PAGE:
Having gone to the effort of doing our short range radio operator’s training back in May, now was the time to put our skills into use. Unfortunately that meant that Eric had to spend several frustrating hours cobbling together the wiring and an aerial. Although we had asked for it to be fitted during the build, we were told that narrowboaters wouldn’t need such extravengances. It was one of the items we mistakenly compromised on knowing we could add it later. Braidbar boats were not designed to have items retro fitted. Luckily wiring is something that Eric understands and his temporary fixes still tick all the safety boxes and some. And oh boy, were we glad we made the effort. Not only were we able to contact the lock keepers easily to ascertain if we were able “pen down”. But we were also able to hear what other boats were doing and plan accordingly. And ok, all this isn’t essential for the Trent and we could have made our contact by mobile phone, but for us, having that  reliability and extra source of information has made river cruising less stressful and more interesting. There’s a bit of a misconception that VHF radios are just for calling for help in an emergency, they’re not. They are an easy way to communicate, and once we’d got over our initial nervousness at following the protocols we quickly relaxed when we realised everyone spoke the same language, not everyone followed the prescribed protocols and most of all, no one minded.

River cruising is different to canal cruising. There are sandbanks and shallows lurking beneath the surface which mean the cruising channel can meander from bank to bank. The outer curve is usually deeper than the inner curve because of the natural erosion. The Boating Association publishes the Trent Cruising guides, an absolute must, for safe navigation. The cruising line is overlaid in red and useful information is highlighted.  River locks are operated by lock keepers and known as pens. So we ask to “pen” up or down. These locks are huge, hold a whole marinas worth of boats. This was Stoke Lock and besides us on the left, there were 2 wide beams 2 cruisers and another 2 narrowboats.

Having sorted our radio out. Eric also had to connect an appropriate navigation light. Boats travelling on tidal waters, including tidal sections of rivers, boats need to be seen in all conditions to avoid collision. The COLREG rules state that for a boat our length means having a mast headlight visable for 3 nautical miles, red port and green starboard side lights and white stern light visable for 2 nautical miles. (Disclaimer, there are more regulations and criteria than I have listed here) The logic being that although we might not choose to travel at night, tide times might make it necessary to be on the water at dawn, dusk or in poor conditions. A lot of narrowboaters simply choose not to venture into this territory, we’ve decided to explore as much of the system as practical so we’ve done our best to rig up a temporary mast. One day it will be sturdier and taller, but as we know we’re only going to be doing the very first section of tidal water between Cromwell and Torksey in very calm conditions it will surfice for now. Added to which, the river has so many bends chances are we can’t be seen in full daylight beyond half a mile so we’re happy.

Where the power goes – Part 2

In my last post I looked at the power usage on the canal.  This got me thinking about the data I collected while we were on the river Avon near Evesham last July.  It’s clear we used a lot less power to travel at the same speed.  This surprised me because we were travelling upstream against the flow.

I measured the flow on the river by timing flotsam floating down stream.  It was about ½ a mile per hour which is not a lot, but on the canals that much increase in speed requires a lot of extra power, so for us to use less power was initially a surprise.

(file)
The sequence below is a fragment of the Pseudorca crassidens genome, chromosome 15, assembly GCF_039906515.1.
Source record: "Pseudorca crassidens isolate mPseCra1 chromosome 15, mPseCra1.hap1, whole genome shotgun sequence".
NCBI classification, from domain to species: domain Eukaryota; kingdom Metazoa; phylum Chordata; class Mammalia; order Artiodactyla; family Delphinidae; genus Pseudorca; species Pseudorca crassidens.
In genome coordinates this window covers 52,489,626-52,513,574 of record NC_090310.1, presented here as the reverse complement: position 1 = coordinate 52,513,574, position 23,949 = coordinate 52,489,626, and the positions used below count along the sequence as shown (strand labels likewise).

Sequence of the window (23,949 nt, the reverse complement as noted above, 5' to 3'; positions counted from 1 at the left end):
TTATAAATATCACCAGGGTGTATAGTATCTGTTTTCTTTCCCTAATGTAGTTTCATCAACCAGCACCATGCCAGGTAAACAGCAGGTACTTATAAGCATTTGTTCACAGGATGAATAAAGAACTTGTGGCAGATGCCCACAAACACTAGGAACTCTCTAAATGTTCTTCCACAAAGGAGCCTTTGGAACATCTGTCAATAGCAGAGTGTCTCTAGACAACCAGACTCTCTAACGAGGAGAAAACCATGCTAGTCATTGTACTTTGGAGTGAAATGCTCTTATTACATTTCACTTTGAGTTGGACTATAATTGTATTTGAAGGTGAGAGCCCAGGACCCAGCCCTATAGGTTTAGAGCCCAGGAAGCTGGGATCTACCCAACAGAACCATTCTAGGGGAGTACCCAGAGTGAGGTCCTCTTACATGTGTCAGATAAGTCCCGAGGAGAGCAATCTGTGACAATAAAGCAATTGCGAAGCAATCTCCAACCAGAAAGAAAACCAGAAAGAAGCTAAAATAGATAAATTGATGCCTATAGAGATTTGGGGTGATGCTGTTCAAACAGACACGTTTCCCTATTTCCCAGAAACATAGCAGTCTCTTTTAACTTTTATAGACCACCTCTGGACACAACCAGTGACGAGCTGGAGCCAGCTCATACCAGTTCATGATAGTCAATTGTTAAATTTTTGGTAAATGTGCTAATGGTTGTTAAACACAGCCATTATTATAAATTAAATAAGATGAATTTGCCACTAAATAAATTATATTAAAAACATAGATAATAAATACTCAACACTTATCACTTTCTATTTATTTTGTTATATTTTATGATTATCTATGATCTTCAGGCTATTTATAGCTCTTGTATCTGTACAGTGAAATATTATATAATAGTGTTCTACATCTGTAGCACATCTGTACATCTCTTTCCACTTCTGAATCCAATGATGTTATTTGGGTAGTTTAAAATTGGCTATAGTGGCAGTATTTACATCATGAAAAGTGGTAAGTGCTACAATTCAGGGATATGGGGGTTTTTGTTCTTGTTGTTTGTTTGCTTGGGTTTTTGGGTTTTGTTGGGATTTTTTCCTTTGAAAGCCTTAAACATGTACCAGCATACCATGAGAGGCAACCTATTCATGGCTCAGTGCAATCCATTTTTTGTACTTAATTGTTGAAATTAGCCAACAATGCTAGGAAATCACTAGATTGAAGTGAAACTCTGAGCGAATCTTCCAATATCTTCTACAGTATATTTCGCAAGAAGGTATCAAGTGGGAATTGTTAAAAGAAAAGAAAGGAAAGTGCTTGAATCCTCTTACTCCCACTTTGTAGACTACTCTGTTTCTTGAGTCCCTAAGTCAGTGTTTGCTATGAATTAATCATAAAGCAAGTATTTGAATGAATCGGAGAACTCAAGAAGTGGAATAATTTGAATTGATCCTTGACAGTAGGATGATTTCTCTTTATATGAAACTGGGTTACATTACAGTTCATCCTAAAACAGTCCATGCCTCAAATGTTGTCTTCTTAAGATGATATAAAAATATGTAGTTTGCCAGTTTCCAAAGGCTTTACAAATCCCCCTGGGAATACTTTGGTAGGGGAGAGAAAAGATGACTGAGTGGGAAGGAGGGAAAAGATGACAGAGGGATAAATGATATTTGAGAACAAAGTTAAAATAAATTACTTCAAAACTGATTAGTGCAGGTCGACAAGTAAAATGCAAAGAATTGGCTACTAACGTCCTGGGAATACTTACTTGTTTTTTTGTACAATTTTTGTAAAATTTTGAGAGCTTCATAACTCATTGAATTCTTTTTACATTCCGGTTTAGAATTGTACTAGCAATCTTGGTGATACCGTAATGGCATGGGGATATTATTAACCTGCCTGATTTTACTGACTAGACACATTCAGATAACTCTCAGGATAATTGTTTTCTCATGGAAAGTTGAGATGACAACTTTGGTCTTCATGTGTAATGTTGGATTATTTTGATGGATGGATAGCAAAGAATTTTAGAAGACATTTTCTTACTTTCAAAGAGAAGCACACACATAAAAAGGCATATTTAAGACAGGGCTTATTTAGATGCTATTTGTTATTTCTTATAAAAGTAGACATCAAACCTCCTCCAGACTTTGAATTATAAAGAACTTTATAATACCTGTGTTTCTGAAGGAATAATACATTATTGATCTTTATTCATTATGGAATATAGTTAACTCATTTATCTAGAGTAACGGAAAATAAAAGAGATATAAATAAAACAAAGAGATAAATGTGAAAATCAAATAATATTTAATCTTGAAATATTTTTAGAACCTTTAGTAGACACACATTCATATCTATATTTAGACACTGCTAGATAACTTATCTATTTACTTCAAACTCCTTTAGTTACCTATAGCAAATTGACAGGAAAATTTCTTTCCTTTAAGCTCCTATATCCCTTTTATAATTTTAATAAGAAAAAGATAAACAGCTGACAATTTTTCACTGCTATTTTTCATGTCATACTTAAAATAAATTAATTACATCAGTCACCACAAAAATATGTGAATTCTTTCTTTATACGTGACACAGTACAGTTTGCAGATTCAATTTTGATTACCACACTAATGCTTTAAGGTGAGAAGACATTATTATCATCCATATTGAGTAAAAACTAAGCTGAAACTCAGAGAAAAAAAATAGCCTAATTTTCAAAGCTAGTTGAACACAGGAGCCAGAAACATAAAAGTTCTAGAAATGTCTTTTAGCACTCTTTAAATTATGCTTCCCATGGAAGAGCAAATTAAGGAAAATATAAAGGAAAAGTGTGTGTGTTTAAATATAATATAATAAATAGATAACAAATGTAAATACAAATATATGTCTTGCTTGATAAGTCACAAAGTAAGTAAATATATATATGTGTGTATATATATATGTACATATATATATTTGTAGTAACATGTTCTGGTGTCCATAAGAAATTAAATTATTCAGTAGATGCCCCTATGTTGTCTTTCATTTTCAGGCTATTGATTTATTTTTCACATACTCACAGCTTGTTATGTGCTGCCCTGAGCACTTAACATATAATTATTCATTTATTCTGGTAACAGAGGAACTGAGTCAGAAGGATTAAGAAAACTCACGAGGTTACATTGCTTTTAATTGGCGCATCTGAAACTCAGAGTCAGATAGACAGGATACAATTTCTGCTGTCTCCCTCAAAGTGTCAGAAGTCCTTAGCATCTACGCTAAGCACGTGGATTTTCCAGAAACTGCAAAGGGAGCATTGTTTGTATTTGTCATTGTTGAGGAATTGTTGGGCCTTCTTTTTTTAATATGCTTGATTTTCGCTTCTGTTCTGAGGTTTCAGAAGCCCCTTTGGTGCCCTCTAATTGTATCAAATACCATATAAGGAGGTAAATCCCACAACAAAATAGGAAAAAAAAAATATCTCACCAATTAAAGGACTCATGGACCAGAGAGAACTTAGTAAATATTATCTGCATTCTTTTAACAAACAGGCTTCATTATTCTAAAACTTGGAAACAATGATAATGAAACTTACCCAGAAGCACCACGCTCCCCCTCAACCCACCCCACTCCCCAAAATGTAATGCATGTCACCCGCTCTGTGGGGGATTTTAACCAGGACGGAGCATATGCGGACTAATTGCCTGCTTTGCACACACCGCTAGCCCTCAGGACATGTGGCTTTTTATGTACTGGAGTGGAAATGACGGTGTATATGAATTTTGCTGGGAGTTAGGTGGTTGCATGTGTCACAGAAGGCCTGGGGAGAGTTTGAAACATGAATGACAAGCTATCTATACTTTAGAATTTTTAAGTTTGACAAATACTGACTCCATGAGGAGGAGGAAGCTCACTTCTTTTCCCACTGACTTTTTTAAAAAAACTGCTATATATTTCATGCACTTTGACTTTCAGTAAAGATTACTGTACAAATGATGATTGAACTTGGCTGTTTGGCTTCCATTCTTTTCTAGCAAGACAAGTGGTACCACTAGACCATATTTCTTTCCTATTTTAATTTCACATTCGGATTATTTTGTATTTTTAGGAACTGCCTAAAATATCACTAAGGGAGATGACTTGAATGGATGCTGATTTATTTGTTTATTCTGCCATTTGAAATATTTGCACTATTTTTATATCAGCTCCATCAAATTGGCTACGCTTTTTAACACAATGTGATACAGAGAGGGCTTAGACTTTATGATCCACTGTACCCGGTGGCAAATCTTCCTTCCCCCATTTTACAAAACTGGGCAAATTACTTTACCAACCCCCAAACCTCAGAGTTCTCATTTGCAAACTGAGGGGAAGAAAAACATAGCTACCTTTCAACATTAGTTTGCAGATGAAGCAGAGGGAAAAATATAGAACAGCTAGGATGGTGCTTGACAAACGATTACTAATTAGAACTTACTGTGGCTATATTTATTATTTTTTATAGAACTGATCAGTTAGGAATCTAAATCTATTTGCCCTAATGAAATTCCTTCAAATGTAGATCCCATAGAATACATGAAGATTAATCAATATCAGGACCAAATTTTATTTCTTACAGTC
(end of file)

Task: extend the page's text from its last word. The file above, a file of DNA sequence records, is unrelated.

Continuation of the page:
Here is a chart that shows the difference between the two sets of measurements.  I have included a corrected line to show the effect of allowing for the river’s flow, which makes the result even more startling.

Chart showing the power required to cruise a Narrowboat on a |River ccompared with on a Canal
Power required for Canal vs River cruising

The difference is so stark I was left pondering.

A boat travelling forwards pushes the water out of the way, both to the sides and underneath.  This can be seen as a bow wave.  On a river there is width and depth to accommodate this.  On a narrower shallower canal this water creates more of a barrier because there is less space around the boat for the water to go.  The gap between the base of a narrowboat and the canal bed is sometimes only a few inches.  Whereas it can be a lot deeper on a river.

The effect was very obvious on the Macclesfield canal where the boat almost stops as it struggles to go under some of the very narrow shallow bridges.  It in effect acts as a piston pushing water through the bridge and raising the water level in front of the boat requiring a lot of energy.

As we go faster the size of this bowwave bulge increases, and the water rises further, so requiring more energy to lift it and push it out of the way.  The effect of this for the canal can be seen on the chart by how steeply the power demand goes up above 3 mph.  There is quite a noticeable “knee” at 2.5-3mph, which is why trying to travel faster than 3 mph increases the power and hence the fuel required out of proportion to the increase in speed.

Rivers are much wider and deep and so allow the water to flow round the boat easily instead of creating a bowwave bulge in front, and so requires a lot less energy.  The lack of what I call the piston effect, is seen on the power curve for the river because it is much smoother and lacks the knee where the power starts to rise rapidly.

The usual rule of thumb is that bottom effects can be ignored when the water depth is more than 10 times the draft of the boat.  So for us that is in water that is about 6m deep.  The same rule of 10 applies to river or canal width.  So on canals we are hit by both bottom and bank effects that we can ignore for on the Thames in London.

This is comforting because I was worried that going all electric propulsion might mean we were under powered on rivers, and a few naysayers told me as much.  We need so much less power to travel in deep water, that I am confident the boat is not underpowered.  The Avon is not as deep as the Thames in London, the river Tent, or the Ribble Estuary, all of which we hope to crusie.